On the plus side, access was pretty easy for this one, although descending the embankment to get out is finicky at best, especially with coastal winds battering you.

THE EXPLORE: We went twice to this fort to get as many photos as we could. The first time was actually quite uneventful, with us just getting in to take our photos and then getting out, with a bit of rain in-between. The second time was where things got goofy. We came in to find 3 or 4 other teens messing around on the roof, so we went past them, kept a low profile and stayed in one of the casemates. That didn't really do much in the end, because one of them walked in on us, proceeding to turn back around and leave at quite some speed. I suppose we didn't exactly look very approachable, with our scary masks, boots and bags. The lot of them left shortly after. I took more photos and filmed videos whilst my mates decided to throw tins of food they'd discovered in the barracks block across the parade, and then it rained... Again. Compared to our previous explores, this was the most relaxed we'd been in a long time.

THE PHOTOS:

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What better way to start this than a brilliant sunset photo? With the fort included.

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The view from the eastern stairway. Sadly the banisters were kicked down on our second visit.

The casemates:

The casemates are rather interesting in this fort. The 1906 refit essentially split them all up, with concrete walls put in-between many of them as they were re-purposed for ammunition storage. Lots of metalwork still remains along with the ammunition lifts. One of them was also used to showcase the redevelopment, becoming a showroom of sorts.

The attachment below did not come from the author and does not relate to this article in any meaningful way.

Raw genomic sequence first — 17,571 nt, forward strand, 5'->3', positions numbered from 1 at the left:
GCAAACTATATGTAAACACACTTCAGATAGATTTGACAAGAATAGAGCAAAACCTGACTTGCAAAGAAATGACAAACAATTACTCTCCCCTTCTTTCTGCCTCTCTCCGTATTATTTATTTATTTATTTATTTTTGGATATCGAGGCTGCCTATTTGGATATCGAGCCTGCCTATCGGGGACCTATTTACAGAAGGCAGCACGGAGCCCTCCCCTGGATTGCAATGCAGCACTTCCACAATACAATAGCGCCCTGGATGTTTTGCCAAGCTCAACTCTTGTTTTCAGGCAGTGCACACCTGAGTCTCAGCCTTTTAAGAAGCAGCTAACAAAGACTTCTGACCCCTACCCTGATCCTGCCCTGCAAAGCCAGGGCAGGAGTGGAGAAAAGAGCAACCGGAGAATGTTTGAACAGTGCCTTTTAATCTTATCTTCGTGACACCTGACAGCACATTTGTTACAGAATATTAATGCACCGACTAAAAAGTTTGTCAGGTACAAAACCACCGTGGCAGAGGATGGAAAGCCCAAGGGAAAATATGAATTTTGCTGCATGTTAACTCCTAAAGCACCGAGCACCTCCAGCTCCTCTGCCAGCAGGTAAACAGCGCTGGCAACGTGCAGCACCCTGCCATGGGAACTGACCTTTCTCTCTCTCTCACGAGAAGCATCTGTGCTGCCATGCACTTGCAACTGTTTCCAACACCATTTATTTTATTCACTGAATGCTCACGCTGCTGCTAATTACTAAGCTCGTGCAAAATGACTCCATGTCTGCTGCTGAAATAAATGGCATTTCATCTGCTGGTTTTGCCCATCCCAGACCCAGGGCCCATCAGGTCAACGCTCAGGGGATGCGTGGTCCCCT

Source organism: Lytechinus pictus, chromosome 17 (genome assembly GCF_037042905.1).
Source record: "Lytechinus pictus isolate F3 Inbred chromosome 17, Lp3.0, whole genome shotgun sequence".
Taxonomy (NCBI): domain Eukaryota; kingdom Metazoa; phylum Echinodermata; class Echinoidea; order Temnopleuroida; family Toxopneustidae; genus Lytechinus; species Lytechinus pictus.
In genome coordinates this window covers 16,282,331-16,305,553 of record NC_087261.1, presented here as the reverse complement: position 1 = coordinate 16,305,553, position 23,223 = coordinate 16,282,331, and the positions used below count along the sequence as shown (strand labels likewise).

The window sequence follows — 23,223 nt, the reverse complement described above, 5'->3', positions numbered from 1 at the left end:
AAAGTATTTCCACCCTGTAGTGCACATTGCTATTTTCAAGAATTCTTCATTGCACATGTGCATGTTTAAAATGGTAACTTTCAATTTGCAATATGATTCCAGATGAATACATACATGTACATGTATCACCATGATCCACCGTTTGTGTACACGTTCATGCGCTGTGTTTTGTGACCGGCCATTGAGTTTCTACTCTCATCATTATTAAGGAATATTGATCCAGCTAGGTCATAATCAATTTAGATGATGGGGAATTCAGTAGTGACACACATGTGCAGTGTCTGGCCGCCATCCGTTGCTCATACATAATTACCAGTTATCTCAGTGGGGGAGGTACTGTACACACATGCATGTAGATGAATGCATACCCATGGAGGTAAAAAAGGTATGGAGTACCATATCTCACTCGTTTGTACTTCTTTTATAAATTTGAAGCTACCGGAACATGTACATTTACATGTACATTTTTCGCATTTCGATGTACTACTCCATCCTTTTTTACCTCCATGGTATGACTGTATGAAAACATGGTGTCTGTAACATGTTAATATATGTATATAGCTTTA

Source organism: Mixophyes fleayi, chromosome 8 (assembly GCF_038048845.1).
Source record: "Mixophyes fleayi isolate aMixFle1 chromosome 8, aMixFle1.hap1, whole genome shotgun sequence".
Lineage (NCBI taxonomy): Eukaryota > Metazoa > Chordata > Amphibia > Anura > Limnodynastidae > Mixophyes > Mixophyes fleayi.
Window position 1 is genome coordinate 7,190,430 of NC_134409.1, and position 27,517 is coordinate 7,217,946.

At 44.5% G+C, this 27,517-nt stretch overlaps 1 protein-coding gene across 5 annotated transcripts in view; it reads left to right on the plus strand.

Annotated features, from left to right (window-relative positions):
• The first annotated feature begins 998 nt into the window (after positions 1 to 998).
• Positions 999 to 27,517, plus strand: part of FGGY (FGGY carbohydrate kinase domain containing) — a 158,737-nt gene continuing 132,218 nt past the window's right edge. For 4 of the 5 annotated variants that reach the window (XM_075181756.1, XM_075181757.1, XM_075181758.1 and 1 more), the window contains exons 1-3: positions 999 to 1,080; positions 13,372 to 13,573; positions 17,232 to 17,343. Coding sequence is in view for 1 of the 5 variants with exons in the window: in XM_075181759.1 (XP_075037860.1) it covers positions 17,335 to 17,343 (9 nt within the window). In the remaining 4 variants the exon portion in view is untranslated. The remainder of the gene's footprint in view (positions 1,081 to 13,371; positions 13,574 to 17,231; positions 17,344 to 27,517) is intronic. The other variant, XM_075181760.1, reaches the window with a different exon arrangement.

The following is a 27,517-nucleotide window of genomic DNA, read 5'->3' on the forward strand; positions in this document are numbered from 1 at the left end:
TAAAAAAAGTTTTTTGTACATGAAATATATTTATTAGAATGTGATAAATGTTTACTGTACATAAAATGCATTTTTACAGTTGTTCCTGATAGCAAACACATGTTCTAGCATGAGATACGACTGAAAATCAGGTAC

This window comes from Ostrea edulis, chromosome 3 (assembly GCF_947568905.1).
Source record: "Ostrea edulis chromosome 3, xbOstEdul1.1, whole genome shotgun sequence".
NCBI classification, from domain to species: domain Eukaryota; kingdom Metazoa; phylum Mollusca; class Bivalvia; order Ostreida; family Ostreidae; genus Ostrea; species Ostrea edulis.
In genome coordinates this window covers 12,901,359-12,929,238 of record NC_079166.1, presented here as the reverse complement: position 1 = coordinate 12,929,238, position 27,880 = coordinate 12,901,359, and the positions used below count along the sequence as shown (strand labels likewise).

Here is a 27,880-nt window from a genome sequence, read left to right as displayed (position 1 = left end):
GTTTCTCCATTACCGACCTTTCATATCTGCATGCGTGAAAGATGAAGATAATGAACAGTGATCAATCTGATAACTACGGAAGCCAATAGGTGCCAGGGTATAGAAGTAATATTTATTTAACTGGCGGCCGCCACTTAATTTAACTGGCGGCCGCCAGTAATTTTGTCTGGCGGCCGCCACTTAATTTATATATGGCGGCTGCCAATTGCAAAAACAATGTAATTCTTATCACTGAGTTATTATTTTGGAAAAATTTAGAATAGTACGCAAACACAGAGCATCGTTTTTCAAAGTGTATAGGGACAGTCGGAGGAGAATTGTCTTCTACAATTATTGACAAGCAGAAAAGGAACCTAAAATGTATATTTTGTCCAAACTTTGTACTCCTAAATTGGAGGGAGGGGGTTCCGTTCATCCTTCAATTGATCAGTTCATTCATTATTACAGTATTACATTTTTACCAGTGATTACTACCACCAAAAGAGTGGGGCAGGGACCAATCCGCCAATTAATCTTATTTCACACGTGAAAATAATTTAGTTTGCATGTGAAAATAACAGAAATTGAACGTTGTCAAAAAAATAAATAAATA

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The first set of casemates we walked into. The concrete plinths in here are unique to this particular casemate. I do not know what their purpose was.

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As shown here, the original gun mounts have been bricked off at some point. These breeze blocks look a bit too modern to me.

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The swivel rails for the original RML guns are very prominent. Also note the concrete wall in the archway from the refit.


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This casemate was used as a showroom for the redevelopment. It's been smashed up and set on fire as of now.


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The ammunition conveyor. Judging by the width of it, this sent rounds up to one of the 6-inch guns on the roof.


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One of the ammunition lifts. This goes up from the magazines all the way up to the roof.


The magazines:

The magazines originally held ammunition for the guns in the casemates above. They're dark and pretty cramped in places, but by no means dangerous. This section I honestly know the least about.

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The main corridor through the magazine level.

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One of the old ammunition magazines, lightly flooded. There would have been floorboards, but they've disappeared as of now.

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The spiral stairs. I didn't dare go up these.

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The bottom of one of the ammunition lifts. The mechanisms are still intact and the original signage is still there. Nice to see.

The barracks block:

This building is honestly terrifying. The photos show just how bad the condition of this place is. It's also been occupied by a homeless person pretty recently by the looks of things. We found food cans dated for 2021, sleeping bags and the works.

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To say this room is trashed is a complete understatement.

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The incredibly terrifying stairs. These feel ready to go at any point.


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Of course I was going to do a corridor shot. Note the firing slits to the right for if the fort got surrounded.

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Seems like my torch made it into this one.


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One of the upstairs rooms with floorboards missing.